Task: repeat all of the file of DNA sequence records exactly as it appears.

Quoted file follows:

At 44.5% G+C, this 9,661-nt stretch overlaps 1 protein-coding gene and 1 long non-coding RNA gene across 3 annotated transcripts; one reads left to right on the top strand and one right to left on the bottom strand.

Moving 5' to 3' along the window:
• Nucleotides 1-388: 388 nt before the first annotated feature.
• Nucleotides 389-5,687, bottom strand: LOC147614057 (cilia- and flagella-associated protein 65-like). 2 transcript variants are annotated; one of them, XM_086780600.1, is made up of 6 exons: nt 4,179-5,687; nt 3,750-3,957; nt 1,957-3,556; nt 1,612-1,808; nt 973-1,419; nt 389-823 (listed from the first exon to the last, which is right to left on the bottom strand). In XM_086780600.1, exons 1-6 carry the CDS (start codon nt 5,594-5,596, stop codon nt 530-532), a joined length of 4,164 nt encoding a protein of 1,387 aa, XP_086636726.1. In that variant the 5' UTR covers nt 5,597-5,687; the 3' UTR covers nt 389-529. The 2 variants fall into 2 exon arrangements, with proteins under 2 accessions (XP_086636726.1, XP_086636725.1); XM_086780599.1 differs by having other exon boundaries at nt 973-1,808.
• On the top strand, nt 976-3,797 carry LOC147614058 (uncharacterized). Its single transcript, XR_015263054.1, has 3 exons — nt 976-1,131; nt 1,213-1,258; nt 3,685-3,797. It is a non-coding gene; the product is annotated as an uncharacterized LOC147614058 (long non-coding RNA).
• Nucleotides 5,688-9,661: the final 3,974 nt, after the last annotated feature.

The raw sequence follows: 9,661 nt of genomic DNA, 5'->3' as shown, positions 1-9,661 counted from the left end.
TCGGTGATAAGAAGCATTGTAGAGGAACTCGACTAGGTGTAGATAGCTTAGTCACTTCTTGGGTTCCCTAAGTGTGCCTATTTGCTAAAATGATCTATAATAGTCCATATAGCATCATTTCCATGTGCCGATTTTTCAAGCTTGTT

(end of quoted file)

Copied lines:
At 44.5% G+C, this 9,661-nt stretch overlaps 1 protein-coding gene and 1 long non-coding RNA gene across 3 annotated transcripts; one reads left to right on the top strand and one right to left on the bottom strand.

Moving 5' to 3' along the window:
• Nucleotides 1-388: 388 nt before the first annotated feature.
• Nucleotides 389-5,687, bottom strand: LOC147614057 (cilia- and flagella-associated protein 65-like). 2 transcript variants are annotated; one of them, XM_086780600.1, is made up of 6 exons: nt 4,179-5,687; nt 3,750-3,957; nt 1,957-3,556; nt 1,612-1,808; nt 973-1,419; nt 389-823 (listed from the first exon to the last, which is right to left on the bottom strand). In XM_086780600.1, exons 1-6 carry the CDS (start codon nt 5,594-5,596, stop codon nt 530-532), a joined length of 4,164 nt encoding a protein of 1,387 aa, XP_086636726.1. In that variant the 5' UTR covers nt 5,597-5,687; the 3' UTR covers nt 389-529. The 2 variants fall into 2 exon arrangements, with proteins under 2 accessions (XP_086636726.1, XP_086636725.1); XM_086780599.1 differs by having other exon boundaries at nt 973-1,808.
• On the top strand, nt 976-3,797 carry LOC147614058 (uncharacterized). Its single transcript, XR_015263054.1, has 3 exons — nt 976-1,131; nt 1,213-1,258; nt 3,685-3,797. It is a non-coding gene; the product is annotated as an uncharacterized LOC147614058 (long non-coding RNA).
• Nucleotides 5,688-9,661: the final 3,974 nt, after the last annotated feature.

The raw sequence follows: 9,661 nt of genomic DNA, 5'->3' as shown, positions 1-9,661 counted from the left end.
TCGGTGATAAGAAGCATTGTAGAGGAACTCGACTAGGTGTAGATAGCTTAGTCACTTCTTGGGTTCCCTAAGTGTGCCTATTTGCTAAAATGATCTATAATAGTCCATATAGCATCATTTCCATGTGCCGATTTTTCAAGCTTGTT